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Should I get a second cat?

Discussion in 'Cat Chat' started by Cassie123, Dec 10, 2018.


  1. Cassie123

    Cassie123 PetForums Newbie

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    Hi everyone!

    I got a lovely rescue kitten who is around 6 months old. She's quite placid if a little timid when strangers come in. She is like my little shadow, follows me from room to room and loves to snuggle on my lap or come under the duvet at night.

    I would love a second kitten because i feel she would benefit from a companion when im out at work. However i feel really apprehensive - it sounds silly but I feel because we have such a close bond I don't want anything to upset or change that!

    Does anyone have any advice or have been in a similar situation? I'd love to rescue another cat and give it a good home, but I don't want to have made the wrong decision!
     
  2. Summercat

    Summercat PetForums VIP

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    In our case it worked. Our cat about 2.5 when a kitten came to us has really blossomed, they have a lot of fun together and he has become more talkative.

    Make sure you have space though, for more litter boxes, places to go if they want seperation, time to give both attention.
     
  3. Rufus15

    Rufus15 Banned

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    I have 6 cats, I started off with two brothers. Kitten thrive with a playmate, and you'll have two to cuddle!
     
  4. 1CatOverTheLine

    1CatOverTheLine PetForums Senior

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    @Cassie123 - It seems to me that with the sentence, "I'd love to rescue another cat and give it a good home," that you've already made a good decision.

    The usual rule of thumb is one cat per 50 m² and one litter box per cat (plus an extra if your clowder's sizeable). There's no law, of course, which says that you must have one cat per 50 m² although really, there should be.

    I have eleven currently in roughly 500 m² - with the run of the whole house - and as a general rule, all eleven occupy three sofas totaling about 27 square feet, which means that under those conditions, with the proper number of sofas, I could comfortably have about 1511½ cats. That's just plain silly, of course, as there's no such thing as half a cat, but in all events, even in a smaller flat, two cats are no more trouble than one - and the joy which their interactions will bring - once they've been carefully introduced, and your scratches properly tended to - will warm the Heart on the coldest night.

    You've landed in the right spot here as well - there's no dearth of experience at Cat Chat, and any number of members will be only too happy to answer any specific questions which might come to mind. Here's a wish that you - and your current kitty - find that Santa Claus has left a new companion under the tree on Christmas morning. Of course, that's entirely euphemistic; there's no such person as Santa Claus - he's entirely fictitious, unlike the Easter Bunny, who is as real as Tony Blair.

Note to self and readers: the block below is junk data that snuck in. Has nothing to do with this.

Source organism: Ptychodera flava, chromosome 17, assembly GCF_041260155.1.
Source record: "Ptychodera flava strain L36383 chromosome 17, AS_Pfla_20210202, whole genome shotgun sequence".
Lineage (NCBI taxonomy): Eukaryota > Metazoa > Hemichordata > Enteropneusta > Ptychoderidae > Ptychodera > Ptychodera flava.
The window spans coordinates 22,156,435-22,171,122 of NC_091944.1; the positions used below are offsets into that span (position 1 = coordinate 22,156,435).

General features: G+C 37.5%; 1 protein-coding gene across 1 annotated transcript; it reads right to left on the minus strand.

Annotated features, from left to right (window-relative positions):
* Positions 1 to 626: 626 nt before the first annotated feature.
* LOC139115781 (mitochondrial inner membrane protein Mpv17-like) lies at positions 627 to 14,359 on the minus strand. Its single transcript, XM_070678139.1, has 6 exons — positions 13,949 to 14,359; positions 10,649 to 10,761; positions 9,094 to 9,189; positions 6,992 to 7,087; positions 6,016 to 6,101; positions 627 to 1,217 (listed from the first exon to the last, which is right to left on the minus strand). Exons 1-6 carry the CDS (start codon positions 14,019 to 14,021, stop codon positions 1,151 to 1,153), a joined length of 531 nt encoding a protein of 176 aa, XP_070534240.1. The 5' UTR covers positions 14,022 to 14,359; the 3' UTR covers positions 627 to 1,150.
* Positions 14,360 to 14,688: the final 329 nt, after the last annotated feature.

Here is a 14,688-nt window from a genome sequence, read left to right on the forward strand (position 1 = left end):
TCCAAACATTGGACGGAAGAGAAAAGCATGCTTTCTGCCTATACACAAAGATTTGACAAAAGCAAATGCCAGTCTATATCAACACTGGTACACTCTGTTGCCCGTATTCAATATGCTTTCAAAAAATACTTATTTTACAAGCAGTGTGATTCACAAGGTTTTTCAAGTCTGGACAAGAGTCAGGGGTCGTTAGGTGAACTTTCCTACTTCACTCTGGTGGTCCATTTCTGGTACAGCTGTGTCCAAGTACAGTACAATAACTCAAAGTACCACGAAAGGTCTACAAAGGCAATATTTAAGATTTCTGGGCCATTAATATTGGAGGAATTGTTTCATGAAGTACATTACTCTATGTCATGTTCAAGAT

.
     
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  5. Jaf

    Jaf PetForums VIP

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    The thing is every cat is different. Most cats, in my experience, will be ok with another (33/35). Some will adore another cat (1/35), some will loathe it (1/35). Again, not scientific, just my experience.

    If it goes well, then that’s great. But if the 2 cats hate each other can you seperate your home, and your time, to accommodate them both? I’ve had a cat hate the new cat so much that he couldn’t be in the same room. It got better when I moved to a bigger house and they had more room.

    My 4 pet cats get on pretty well but I still have 3 safe rooms for my 3 girls, so their brother doesn’t bother them (they use them less and less as they are 7 years old and he’s finally growing up!). Often they are lovely and cuddly and play together.

    I obviously wouldn’t have it any other way but sometimes I feel like I do have 1511 1/2 cats as there’s nowhere to sit. I sat on the floor to watch tv with my dinner this evening.
     
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  6. 1CatOverTheLine

    1CatOverTheLine PetForums Senior

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    @Cassie123 - Cats are like the cast and plotline of virtually any Brat Pack film - everyone hates the newcomer. Then one day, the newcomer saves the world, or teaches one of the brats cats something useful, or buys the correct brand of treacle cat treats, and suddenly, they're everyone's Humphrey Bogart (or Grace Kelly).

    "Cats," once proclaimed some very wise fellow who might have been Archimedes, Aristotle, Aristophanes or one of the other characters from Dr. Seuss T. S. Eliot "is cats, an' it's best to just let 'em be cats." In the vast percentage of cases - as pointed out by @Jaf in the Thirty-Three Thirty-Fifths Equation - a clowder of cats (and the fact of the matter is that the larger the clowder, the easier it is for a newcomer to gain acceptance) will eventually accept a newcomer, though there are devious means by which a savvy cat herder can facilitate this with more aplomb than by simply throwing the newcomer to the lions, as it were.